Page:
His desperation is palpable. “So, what to do? How about driving people for money in a soon-to-be-repossessed vehicle? Try to sell your blood only to find out they don’t want unhealthy plasma? Sign up for clinical trials you never get picked for? Fill out one thousand online surveys that take a week for $1.50? Fall hook, line, and sinker for millions of online scams trying to take your last buck? Sell all the crap I have about the dwelling on eBay?”
When it comes to particulars of bringing in the dough through what (in pre-internet times) might have been termed “odd jobs,” not everyone is forthcoming about details. Tony is wary when I press him.
“I do shit like cyber-begging and crowd-funding; have you heard of those? But as I said, I can’t really go into that; I could get in trouble if I admit to some of the ways I make money.”
Making money, according to Tony and other San Diegans, can be done, and is increasingly done, in ways other than the traditional, steady, nose-to-the-proverbial-grindstone job. Piecing, cobbling, or patching together a living is the hard road many locals are forced to tread these days. It’s a story that’s a function of general hard times, but also one as eccentric and particularized as those who live it.
Craigslist and Reader ads figure prominently for some “piece” workers, who diligently wade through the chaff to find the “germ” that will fund the next SDG&E bill or rent payment. And speaking of germs, medical research studies are one avenue for quick (if not always easy) cash.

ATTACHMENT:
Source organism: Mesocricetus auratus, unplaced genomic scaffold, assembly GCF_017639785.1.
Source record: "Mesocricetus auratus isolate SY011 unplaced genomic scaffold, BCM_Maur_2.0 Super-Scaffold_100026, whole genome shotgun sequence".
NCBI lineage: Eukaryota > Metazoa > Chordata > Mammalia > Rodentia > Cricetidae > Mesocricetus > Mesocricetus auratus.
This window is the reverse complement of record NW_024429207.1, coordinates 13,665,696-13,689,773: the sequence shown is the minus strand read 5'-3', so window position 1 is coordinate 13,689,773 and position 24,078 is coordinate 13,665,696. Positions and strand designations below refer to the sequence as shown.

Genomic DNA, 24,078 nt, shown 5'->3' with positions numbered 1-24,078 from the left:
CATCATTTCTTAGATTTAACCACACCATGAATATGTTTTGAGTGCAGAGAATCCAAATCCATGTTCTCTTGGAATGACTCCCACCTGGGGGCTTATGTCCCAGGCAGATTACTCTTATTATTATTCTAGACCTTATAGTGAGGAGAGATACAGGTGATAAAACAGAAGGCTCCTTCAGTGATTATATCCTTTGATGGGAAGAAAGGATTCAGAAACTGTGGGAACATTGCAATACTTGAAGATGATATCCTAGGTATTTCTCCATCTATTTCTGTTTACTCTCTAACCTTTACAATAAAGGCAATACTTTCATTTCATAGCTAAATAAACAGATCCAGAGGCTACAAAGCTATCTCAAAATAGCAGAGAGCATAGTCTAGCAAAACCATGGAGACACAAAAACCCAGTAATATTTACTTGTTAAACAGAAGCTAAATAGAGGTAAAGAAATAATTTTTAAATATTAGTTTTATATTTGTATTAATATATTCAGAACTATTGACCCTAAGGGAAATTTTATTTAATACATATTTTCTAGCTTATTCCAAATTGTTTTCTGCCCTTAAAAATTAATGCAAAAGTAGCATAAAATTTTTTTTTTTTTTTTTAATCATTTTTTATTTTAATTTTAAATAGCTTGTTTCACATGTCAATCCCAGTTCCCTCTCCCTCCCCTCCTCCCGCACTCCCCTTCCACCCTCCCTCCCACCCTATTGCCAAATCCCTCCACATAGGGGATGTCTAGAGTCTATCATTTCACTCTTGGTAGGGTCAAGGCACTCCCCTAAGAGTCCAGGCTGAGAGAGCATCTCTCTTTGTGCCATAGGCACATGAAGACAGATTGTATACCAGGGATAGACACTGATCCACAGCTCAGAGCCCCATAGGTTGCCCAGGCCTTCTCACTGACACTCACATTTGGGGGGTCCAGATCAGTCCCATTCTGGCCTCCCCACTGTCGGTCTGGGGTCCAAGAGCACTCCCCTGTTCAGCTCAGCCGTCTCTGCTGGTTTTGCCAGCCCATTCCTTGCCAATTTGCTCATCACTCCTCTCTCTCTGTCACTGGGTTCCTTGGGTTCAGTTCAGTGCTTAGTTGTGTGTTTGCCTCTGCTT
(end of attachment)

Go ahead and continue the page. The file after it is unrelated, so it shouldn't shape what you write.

Back in 1992, eccentric writer Jim Hogshire (the fellow who instructed us on how to make our own opium using legal sources) wrote a how-to tome, Sell Yourself to Science: The Complete Guide to Selling Your Organs, Body Fluids, Bodily Functions and Being a Human Guinea Pig.
That’s what Derek Franklin does for part of his income.
“It’s constant looking,” laughs Franklin, who lives near UTC. “Here’s the dilemma: I’m a hairdresser and there’s basically no business, so I’m free to do these gig things. I don’t want to do them, I have to do them. I’m here 40–45 hours a week because I have to keep certain hours, but I’m not paid hourly. There are hardly any customers; maybe ten hours of work a week. I charge $30 for a man’s haircut, $100 for a woman’s cut and color. Split it 50-50 with the shop.”
If Franklin has a gig-métier, it may be his role as a human guinea pig.